- Audible Audio Edition
- Listening Length: 8 hours and 47 minutes
- Program Type: Audiobook
- Version: Abridged
- Publisher: Random House Audio
- Audible.com Release Date: January 9, 2001
- Language: English
- ASIN: B00005AAQ6
- Amazon Best Sellers Rank:
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Bobos in Paradise: The New Upper Class and How They Got There Audiobook – Abridged
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But under the tongue-in-cheek veneer are some important cultural messages. Strip away the $5 bagels and $5,000 shower stalls, and there are people searching for meaning in life (see Erich Fromm's books for a different view on this), because they have a complex mix of cultures behind them that need to be resolved. A critical point is that education matters, possibly above all else. It creates the need for the search, but also enables the search to take place.
This book will give you an important insight into the state of the current generation of people well up the tree. It's not highly academic, it's not impersonal and impartial, it doesn't get deeply into the psychology and cultural isses involved. But these aren't weaknesses of the book. This is a first overview of the field. We can expect more material in time, in other forms.
Brooks fills this book with hilarious insights about bourgeoise bohmemians. Among my favorites are such rules for bobos as: (1) Only vulgarians spend lavish amounts of money on luxuries. Cultivated people restrict lavish spending to necessities. (2) You can never have too much texture. (3) Educated elites are expected to spend huge amounts of money on things that used to be cheap. "Bobos prefer the same items as the proletariat," says Brooks. "It's just that they buy rarefied versions--the $3.75 cup of coffee, the $12 bar of soap, a white T-shirt for $50 or more."
This book certainly captured the values of people that I know. But I rate "Bobos" ony four stars because it does read in parts like a pumped up magazine article, with Brooks seeming to develop his ideas to fill pages, not just to make a point. Regardless, READ THIS BOOOK!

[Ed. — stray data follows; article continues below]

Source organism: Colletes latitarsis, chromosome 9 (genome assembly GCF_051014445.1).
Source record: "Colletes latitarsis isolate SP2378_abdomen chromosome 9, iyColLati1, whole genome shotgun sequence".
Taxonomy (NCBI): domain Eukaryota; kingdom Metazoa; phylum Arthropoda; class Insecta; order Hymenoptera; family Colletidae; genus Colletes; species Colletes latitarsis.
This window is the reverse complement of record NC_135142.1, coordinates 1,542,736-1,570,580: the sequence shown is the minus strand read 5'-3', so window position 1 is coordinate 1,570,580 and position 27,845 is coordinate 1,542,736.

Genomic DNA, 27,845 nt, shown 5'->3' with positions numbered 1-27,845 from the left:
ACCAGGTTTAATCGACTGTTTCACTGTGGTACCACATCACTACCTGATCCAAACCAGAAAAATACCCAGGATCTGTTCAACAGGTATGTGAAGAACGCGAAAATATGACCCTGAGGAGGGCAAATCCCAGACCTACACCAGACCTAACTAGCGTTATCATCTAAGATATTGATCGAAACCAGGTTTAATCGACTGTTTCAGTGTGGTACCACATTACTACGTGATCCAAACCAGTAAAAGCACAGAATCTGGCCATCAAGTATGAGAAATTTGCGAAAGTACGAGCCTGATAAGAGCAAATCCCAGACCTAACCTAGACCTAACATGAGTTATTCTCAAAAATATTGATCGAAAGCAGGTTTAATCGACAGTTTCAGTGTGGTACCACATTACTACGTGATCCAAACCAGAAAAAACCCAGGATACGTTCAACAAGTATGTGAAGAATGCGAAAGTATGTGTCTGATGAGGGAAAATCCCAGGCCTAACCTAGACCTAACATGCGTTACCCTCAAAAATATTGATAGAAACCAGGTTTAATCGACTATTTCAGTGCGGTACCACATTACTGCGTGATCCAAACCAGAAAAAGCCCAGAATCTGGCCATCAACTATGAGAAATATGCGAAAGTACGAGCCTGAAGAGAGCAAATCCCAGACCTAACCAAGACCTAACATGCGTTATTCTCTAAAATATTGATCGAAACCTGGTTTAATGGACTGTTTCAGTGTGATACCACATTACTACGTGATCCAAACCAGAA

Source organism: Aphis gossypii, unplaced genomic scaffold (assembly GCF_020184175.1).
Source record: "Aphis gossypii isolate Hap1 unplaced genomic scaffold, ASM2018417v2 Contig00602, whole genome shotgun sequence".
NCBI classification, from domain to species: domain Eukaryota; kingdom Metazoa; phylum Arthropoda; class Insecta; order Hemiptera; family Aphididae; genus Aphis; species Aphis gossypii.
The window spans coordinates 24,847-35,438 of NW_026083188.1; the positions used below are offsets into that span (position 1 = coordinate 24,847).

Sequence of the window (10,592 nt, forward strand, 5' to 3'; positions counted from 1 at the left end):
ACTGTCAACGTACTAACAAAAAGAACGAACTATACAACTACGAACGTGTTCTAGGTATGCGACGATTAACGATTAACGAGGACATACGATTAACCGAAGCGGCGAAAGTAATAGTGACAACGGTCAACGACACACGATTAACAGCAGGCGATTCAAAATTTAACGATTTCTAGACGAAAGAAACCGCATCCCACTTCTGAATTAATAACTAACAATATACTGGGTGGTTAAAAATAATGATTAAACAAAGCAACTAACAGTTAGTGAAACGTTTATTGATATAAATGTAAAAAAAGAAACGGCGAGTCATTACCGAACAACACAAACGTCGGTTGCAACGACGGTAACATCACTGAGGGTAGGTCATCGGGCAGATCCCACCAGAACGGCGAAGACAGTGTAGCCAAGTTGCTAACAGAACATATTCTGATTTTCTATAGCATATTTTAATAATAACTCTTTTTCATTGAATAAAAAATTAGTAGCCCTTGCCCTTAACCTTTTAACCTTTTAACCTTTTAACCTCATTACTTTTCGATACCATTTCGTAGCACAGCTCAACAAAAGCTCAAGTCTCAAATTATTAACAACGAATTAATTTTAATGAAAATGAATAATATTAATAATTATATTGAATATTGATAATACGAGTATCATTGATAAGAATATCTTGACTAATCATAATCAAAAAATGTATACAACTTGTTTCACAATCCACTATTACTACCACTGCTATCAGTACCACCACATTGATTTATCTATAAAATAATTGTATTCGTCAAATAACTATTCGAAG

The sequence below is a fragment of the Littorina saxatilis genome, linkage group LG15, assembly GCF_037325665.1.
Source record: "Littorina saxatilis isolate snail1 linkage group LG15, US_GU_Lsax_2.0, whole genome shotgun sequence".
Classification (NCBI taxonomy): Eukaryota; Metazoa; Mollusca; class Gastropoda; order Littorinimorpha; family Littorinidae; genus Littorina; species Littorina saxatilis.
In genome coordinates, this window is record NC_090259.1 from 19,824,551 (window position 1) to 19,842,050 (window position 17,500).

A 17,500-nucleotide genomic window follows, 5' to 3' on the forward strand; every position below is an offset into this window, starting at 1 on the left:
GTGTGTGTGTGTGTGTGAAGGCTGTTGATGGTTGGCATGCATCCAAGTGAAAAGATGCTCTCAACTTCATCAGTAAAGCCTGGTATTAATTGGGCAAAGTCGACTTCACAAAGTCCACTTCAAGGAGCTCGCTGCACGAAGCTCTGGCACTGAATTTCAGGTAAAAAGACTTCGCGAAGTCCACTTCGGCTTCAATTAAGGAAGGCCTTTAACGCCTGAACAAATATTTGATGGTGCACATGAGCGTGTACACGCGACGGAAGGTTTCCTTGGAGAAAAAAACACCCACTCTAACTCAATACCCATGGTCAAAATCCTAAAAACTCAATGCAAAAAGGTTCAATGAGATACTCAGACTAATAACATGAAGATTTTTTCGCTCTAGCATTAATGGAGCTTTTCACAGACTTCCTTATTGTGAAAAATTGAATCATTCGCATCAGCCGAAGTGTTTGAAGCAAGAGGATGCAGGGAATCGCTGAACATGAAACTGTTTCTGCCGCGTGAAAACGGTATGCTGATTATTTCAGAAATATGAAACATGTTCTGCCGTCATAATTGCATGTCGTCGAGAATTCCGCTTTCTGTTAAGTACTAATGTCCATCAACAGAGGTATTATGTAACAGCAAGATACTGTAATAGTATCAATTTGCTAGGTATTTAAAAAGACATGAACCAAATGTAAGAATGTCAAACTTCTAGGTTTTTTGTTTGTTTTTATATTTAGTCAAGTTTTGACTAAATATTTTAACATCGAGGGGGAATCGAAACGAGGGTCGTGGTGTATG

Grael Norton, Senior Faculty, AuthorsAcademy.com
Unlike other readers who have posted their opinions here, I DO think that Brooks has an important and original sociological insight, though it is imperfectly linked to his discussion of social class. There IS a new consensus about moral and material virtue, and it is not wrong (even if a bit glib) to call it "bourgeois" and "bohemian" (hence, "bobo").
His satire of "Bobos," however, is exaggerated for humor (Brooks's real metier), and he thus ends up making claims for the ubiquity and power of the "Bobo" class that are, as other readers have pointed out, simply unwarranted. The satiric jauntiness of parts of the book (the best parts) are never harmonized with the pious conclusion that bobos are really not so bad, indeed that in boboism lies our social salvation (a piety that I hope would move the "real David Brooks" to laughter).
Honestly, though, I happen to agree with both perspectives, and only wish that Brooks had been able to pull off the elusive meeting point; sadly he did not. At its worst moments, this books feels like "Dave Barry meets Fyodor Dostoyevsky" (whom I believe this Dave does actually quote). It's still worth reading, though, for its best and irreverent highpoints.